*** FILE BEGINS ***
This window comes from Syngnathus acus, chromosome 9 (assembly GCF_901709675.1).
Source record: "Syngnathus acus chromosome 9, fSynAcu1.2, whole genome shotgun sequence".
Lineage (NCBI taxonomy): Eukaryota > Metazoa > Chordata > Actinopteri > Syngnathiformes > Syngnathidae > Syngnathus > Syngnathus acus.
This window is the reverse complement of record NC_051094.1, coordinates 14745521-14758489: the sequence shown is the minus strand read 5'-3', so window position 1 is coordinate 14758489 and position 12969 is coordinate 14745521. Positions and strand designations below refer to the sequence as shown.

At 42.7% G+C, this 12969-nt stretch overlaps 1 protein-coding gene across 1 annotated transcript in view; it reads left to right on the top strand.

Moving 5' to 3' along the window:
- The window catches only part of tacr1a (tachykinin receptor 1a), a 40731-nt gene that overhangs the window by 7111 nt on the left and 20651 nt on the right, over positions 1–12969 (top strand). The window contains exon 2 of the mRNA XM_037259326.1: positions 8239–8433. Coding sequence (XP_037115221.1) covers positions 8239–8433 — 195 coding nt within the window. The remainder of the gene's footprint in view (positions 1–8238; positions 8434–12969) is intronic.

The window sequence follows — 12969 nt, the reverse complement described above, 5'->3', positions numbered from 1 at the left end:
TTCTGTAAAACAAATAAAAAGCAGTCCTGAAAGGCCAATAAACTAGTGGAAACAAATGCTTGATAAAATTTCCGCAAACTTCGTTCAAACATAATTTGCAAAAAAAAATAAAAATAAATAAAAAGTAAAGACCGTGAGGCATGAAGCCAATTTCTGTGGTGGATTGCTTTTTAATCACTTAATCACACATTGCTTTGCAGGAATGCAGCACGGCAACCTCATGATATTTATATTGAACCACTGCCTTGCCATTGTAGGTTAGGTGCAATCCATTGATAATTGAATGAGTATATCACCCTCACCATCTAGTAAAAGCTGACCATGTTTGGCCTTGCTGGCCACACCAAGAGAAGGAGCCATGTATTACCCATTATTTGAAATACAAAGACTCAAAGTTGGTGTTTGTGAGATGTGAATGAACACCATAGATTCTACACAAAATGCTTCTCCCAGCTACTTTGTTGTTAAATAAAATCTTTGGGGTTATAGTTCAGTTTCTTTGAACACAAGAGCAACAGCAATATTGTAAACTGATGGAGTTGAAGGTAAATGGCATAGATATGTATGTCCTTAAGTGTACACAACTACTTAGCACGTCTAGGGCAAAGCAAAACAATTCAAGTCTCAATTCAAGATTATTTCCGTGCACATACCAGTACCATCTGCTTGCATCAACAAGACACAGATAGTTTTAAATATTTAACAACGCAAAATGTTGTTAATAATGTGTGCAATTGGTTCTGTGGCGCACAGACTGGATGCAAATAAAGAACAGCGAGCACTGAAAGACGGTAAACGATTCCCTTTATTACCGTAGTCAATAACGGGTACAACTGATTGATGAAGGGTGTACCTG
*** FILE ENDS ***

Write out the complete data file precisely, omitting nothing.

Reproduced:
This window comes from Syngnathus acus, chromosome 9 (assembly GCF_901709675.1).
Source record: "Syngnathus acus chromosome 9, fSynAcu1.2, whole genome shotgun sequence".
Lineage (NCBI taxonomy): Eukaryota > Metazoa > Chordata > Actinopteri > Syngnathiformes > Syngnathidae > Syngnathus > Syngnathus acus.
This window is the reverse complement of record NC_051094.1, coordinates 14745521-14758489: the sequence shown is the minus strand read 5'-3', so window position 1 is coordinate 14758489 and position 12969 is coordinate 14745521. Positions and strand designations below refer to the sequence as shown.

At 42.7% G+C, this 12969-nt stretch overlaps 1 protein-coding gene across 1 annotated transcript in view; it reads left to right on the top strand.

Moving 5' to 3' along the window:
- The window catches only part of tacr1a (tachykinin receptor 1a), a 40731-nt gene that overhangs the window by 7111 nt on the left and 20651 nt on the right, over positions 1–12969 (top strand). The window contains exon 2 of the mRNA XM_037259326.1: positions 8239–8433. Coding sequence (XP_037115221.1) covers positions 8239–8433 — 195 coding nt within the window. The remainder of the gene's footprint in view (positions 1–8238; positions 8434–12969) is intronic.

The window sequence follows — 12969 nt, the reverse complement described above, 5'->3', positions numbered from 1 at the left end:
TTCTGTAAAACAAATAAAAAGCAGTCCTGAAAGGCCAATAAACTAGTGGAAACAAATGCTTGATAAAATTTCCGCAAACTTCGTTCAAACATAATTTGCAAAAAAAAATAAAAATAAATAAAAAGTAAAGACCGTGAGGCATGAAGCCAATTTCTGTGGTGGATTGCTTTTTAATCACTTAATCACACATTGCTTTGCAGGAATGCAGCACGGCAACCTCATGATATTTATATTGAACCACTGCCTTGCCATTGTAGGTTAGGTGCAATCCATTGATAATTGAATGAGTATATCACCCTCACCATCTAGTAAAAGCTGACCATGTTTGGCCTTGCTGGCCACACCAAGAGAAGGAGCCATGTATTACCCATTATTTGAAATACAAAGACTCAAAGTTGGTGTTTGTGAGATGTGAATGAACACCATAGATTCTACACAAAATGCTTCTCCCAGCTACTTTGTTGTTAAATAAAATCTTTGGGGTTATAGTTCAGTTTCTTTGAACACAAGAGCAACAGCAATATTGTAAACTGATGGAGTTGAAGGTAAATGGCATAGATATGTATGTCCTTAAGTGTACACAACTACTTAGCACGTCTAGGGCAAAGCAAAACAATTCAAGTCTCAATTCAAGATTATTTCCGTGCACATACCAGTACCATCTGCTTGCATCAACAAGACACAGATAGTTTTAAATATTTAACAACGCAAAATGTTGTTAATAATGTGTGCAATTGGTTCTGTGGCGCACAGACTGGATGCAAATAAAGAACAGCGAGCACTGAAAGACGGTAAACGATTCCCTTTATTACCGTAGTCAATAACGGGTACAACTGATTGATGAAGGGTGTACCTG